Gene Logic's Chief Executive Revels in the `Risky' Business

Article excerpt

Mark D. Gessler is no mad scientist.

At 39, he runs Gene Logic Inc., a company that is in two of the hottest businesses at the moment: information technology and genetics.

In that role he's forever busy - especially these days. Friday he was named chairman of the company; today his company is releasing its first-quarter earnings report, which he said last week will meet Wall Street's expectations of steady growth.

The company is also in discussions with potential clients.

"We think that our pipeline of potential customers is the best it's ever been and it includes top pharmaceutical companies and biotech companies worldwide," says Mr. Gessler, who has started and seen into fruition six companies over the past two decades.

When big talk about genetic research began in the early 1990s, he saw the opportunity to build a business that would be both profitable and lead to the development of products that could forever change human life.

The result was Gene Logic, which sells subscriptions to its database of genomic research exploring the relationship between human genes and illnesses.

"Now that the [human] genome is sequenced, the next conquest, which will take a heck of a long time and it's extremely important, is to understand how genes are related to disease," says Mr. Gessler, a charming dark-haired Pittsburgh native.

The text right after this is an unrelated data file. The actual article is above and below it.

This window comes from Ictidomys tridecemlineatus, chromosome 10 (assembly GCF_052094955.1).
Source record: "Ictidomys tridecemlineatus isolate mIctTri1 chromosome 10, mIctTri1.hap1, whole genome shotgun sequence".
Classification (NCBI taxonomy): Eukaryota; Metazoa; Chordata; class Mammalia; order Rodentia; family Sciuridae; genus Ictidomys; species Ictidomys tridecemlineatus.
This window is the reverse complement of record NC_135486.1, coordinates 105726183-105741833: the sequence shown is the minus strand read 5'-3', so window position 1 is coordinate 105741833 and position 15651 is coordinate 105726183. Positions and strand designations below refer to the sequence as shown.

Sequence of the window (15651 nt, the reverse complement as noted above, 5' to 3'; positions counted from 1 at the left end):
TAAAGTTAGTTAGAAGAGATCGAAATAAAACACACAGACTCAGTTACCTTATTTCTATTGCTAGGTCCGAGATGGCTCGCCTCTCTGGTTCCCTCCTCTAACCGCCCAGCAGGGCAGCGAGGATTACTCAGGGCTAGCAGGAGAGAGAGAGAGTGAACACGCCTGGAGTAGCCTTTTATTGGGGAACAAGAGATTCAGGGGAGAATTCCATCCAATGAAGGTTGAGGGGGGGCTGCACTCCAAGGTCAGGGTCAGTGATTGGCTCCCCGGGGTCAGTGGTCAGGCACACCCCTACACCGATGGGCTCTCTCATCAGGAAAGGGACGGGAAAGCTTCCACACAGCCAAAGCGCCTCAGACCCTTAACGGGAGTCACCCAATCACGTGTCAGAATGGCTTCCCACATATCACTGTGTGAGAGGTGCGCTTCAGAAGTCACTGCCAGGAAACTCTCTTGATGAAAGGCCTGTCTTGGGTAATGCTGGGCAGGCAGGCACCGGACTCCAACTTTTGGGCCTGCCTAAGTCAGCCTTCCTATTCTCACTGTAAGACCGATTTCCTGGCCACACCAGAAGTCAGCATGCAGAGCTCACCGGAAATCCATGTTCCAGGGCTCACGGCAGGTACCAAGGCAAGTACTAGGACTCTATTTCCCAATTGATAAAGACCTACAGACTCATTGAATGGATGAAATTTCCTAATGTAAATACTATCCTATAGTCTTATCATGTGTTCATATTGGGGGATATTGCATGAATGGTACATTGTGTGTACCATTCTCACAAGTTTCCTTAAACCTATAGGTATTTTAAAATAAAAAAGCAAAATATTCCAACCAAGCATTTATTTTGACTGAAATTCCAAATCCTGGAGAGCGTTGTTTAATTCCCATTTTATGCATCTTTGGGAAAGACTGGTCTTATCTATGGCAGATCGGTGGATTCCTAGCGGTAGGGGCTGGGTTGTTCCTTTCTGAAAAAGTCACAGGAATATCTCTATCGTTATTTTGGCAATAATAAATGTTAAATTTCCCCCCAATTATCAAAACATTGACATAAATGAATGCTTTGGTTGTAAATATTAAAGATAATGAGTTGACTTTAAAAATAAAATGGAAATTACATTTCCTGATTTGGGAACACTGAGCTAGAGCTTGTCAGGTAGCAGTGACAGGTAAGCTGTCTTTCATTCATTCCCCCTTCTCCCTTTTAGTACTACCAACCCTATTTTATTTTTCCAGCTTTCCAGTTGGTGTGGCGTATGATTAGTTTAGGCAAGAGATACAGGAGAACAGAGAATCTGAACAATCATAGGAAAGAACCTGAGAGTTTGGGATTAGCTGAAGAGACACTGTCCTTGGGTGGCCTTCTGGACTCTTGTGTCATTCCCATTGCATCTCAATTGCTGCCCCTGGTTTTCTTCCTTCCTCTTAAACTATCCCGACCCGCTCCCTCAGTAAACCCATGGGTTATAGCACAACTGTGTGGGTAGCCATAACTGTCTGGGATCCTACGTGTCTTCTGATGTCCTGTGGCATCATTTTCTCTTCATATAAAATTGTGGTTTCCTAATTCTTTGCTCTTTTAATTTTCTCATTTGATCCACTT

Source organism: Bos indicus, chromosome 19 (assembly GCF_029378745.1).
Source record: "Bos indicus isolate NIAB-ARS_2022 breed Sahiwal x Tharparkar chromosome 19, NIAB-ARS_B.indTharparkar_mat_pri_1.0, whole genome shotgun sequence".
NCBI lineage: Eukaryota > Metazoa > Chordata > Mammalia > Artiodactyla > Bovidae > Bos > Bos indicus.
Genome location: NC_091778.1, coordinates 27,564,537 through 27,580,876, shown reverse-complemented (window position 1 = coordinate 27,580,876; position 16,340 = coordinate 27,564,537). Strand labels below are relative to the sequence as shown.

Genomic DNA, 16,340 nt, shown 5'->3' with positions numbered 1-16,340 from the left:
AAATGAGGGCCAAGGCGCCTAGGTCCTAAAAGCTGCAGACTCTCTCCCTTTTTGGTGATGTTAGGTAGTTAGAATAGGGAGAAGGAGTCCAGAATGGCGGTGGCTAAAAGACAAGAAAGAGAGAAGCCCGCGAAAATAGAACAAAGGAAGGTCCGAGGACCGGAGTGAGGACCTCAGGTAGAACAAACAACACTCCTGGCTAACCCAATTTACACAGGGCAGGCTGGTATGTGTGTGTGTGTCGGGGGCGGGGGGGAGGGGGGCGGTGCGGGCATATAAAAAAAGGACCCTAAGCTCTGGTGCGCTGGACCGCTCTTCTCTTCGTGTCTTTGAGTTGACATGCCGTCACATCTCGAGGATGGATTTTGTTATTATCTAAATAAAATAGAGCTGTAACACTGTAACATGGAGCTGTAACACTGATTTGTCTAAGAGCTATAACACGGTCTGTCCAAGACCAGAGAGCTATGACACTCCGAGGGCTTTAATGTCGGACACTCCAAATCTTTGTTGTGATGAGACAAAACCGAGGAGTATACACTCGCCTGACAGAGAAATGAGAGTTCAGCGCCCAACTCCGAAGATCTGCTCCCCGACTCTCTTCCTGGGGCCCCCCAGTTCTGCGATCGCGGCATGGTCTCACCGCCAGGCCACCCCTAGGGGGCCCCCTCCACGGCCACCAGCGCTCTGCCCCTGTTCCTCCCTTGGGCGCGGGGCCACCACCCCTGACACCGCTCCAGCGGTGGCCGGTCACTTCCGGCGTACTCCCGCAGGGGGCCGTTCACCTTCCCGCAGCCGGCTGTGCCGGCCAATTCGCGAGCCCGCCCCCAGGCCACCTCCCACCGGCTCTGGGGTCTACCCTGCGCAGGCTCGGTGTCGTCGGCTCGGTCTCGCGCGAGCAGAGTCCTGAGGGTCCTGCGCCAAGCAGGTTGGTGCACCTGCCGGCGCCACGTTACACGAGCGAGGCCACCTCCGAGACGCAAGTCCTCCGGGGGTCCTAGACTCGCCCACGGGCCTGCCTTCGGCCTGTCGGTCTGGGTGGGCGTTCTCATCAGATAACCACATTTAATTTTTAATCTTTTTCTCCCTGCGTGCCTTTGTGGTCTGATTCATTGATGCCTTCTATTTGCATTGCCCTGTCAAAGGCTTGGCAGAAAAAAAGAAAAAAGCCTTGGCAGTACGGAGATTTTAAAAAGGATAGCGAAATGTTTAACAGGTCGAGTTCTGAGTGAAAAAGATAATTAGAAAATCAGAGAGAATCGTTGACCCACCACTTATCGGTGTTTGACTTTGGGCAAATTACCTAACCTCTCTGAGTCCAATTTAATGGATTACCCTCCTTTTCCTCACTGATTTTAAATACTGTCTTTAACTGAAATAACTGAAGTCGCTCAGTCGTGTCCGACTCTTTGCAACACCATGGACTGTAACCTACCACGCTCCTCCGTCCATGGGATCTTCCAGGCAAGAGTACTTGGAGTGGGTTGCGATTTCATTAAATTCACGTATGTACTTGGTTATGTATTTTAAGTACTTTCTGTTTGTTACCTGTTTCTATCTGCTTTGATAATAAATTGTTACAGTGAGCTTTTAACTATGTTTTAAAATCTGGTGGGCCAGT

Lounging in a conference room at Gene Logic's newest facility in Gaithersburg, the chief executive took time recently to tell The Washington Times about his business.

"We've built a database that tracks gene activity in human disease," he says. "We don't want to be in competition [with drug-developing biotechnology] companies. We want to enable them to do their work."

Since it was started in 1996, Gene Logic has signed up 16 clients, mostly large pharmaceutical and biotech companies. These subscriptions last up to three years and cost from $6 million to $16 million.

To build its database, the company collects thousands of human tissues from university hospitals. These tissues are studied and classified, as is the family history and habits of each of the subjects, explains Mr. Gessler, casual in a navy blazer, white shirt and khakis. So if a client wants to know what genes are involved in breast cancer, the client can search the database and even narrow it down by asking for a specific age group, habit (smoker, nonsmoker, level of caffeine or alcohol intake) and family medical history.

"Over time we're building up an e-human - like what would be the genomic representation of an average 44-year-old woman on estrogen therapy," Mr. …